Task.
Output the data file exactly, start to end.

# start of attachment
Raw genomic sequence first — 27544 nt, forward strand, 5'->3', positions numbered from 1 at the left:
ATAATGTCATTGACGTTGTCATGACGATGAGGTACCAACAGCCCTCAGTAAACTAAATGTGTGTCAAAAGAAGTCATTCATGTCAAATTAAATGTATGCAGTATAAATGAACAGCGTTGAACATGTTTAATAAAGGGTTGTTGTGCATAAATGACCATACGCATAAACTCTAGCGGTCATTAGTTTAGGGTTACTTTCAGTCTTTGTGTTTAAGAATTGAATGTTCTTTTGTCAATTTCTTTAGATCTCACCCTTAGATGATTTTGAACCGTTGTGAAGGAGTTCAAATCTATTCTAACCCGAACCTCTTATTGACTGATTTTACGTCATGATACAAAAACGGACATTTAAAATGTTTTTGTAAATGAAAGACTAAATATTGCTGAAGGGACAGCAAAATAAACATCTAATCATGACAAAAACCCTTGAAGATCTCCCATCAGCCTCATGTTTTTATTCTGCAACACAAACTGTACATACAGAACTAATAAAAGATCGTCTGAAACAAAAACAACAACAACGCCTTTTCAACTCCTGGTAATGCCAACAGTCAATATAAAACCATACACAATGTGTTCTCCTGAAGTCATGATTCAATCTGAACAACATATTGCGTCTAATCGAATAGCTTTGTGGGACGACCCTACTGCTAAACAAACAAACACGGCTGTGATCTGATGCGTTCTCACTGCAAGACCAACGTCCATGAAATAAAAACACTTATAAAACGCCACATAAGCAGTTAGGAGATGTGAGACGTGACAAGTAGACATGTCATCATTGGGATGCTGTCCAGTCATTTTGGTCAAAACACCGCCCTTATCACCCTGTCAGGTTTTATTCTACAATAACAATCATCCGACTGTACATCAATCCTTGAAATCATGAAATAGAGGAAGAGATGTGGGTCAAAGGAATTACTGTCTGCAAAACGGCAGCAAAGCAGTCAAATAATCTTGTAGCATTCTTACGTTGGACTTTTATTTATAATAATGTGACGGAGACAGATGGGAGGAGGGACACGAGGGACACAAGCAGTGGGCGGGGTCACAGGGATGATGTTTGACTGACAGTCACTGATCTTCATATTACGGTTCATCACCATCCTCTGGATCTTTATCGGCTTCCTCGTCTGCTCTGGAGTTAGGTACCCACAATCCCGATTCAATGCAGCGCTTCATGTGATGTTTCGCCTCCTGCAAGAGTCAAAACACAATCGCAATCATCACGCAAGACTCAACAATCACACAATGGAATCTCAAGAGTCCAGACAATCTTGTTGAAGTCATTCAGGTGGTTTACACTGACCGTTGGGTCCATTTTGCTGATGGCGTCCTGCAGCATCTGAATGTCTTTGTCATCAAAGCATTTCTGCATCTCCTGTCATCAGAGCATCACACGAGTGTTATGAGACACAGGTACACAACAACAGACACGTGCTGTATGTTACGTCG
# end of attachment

Raw genomic sequence first — 27544 nt, forward strand, 5'->3', positions numbered from 1 at the left:
ATAATGTCATTGACGTTGTCATGACGATGAGGTACCAACAGCCCTCAGTAAACTAAATGTGTGTCAAAAGAAGTCATTCATGTCAAATTAAATGTATGCAGTATAAATGAACAGCGTTGAACATGTTTAATAAAGGGTTGTTGTGCATAAATGACCATACGCATAAACTCTAGCGGTCATTAGTTTAGGGTTACTTTCAGTCTTTGTGTTTAAGAATTGAATGTTCTTTTGTCAATTTCTTTAGATCTCACCCTTAGATGATTTTGAACCGTTGTGAAGGAGTTCAAATCTATTCTAACCCGAACCTCTTATTGACTGATTTTACGTCATGATACAAAAACGGACATTTAAAATGTTTTTGTAAATGAAAGACTAAATATTGCTGAAGGGACAGCAAAATAAACATCTAATCATGACAAAAACCCTTGAAGATCTCCCATCAGCCTCATGTTTTTATTCTGCAACACAAACTGTACATACAGAACTAATAAAAGATCGTCTGAAACAAAAACAACAACAACGCCTTTTCAACTCCTGGTAATGCCAACAGTCAATATAAAACCATACACAATGTGTTCTCCTGAAGTCATGATTCAATCTGAACAACATATTGCGTCTAATCGAATAGCTTTGTGGGACGACCCTACTGCTAAACAAACAAACACGGCTGTGATCTGATGCGTTCTCACTGCAAGACCAACGTCCATGAAATAAAAACACTTATAAAACGCCACATAAGCAGTTAGGAGATGTGAGACGTGACAAGTAGACATGTCATCATTGGGATGCTGTCCAGTCATTTTGGTCAAAACACCGCCCTTATCACCCTGTCAGGTTTTATTCTACAATAACAATCATCCGACTGTACATCAATCCTTGAAATCATGAAATAGAGGAAGAGATGTGGGTCAAAGGAATTACTGTCTGCAAAACGGCAGCAAAGCAGTCAAATAATCTTGTAGCATTCTTACGTTGGACTTTTATTTATAATAATGTGACGGAGACAGATGGGAGGAGGGACACGAGGGACACAAGCAGTGGGCGGGGTCACAGGGATGATGTTTGACTGACAGTCACTGATCTTCATATTACGGTTCATCACCATCCTCTGGATCTTTATCGGCTTCCTCGTCTGCTCTGGAGTTAGGTACCCACAATCCCGATTCAATGCAGCGCTTCATGTGATGTTTCGCCTCCTGCAAGAGTCAAAACACAATCGCAATCATCACGCAAGACTCAACAATCACACAATGGAATCTCAAGAGTCCAGACAATCTTGTTGAAGTCATTCAGGTGGTTTACACTGACCGTTGGGTCCATTTTGCTGATGGCGTCCTGCAGCATCTGAATGTCTTTGTCATCAAAGCATTTCTGCATCTCCTGTCATCAGAGCATCACACGAGTGTTATGAGACACAGGTACACAACAACAGACACGTGCTGTATGTTACGTCG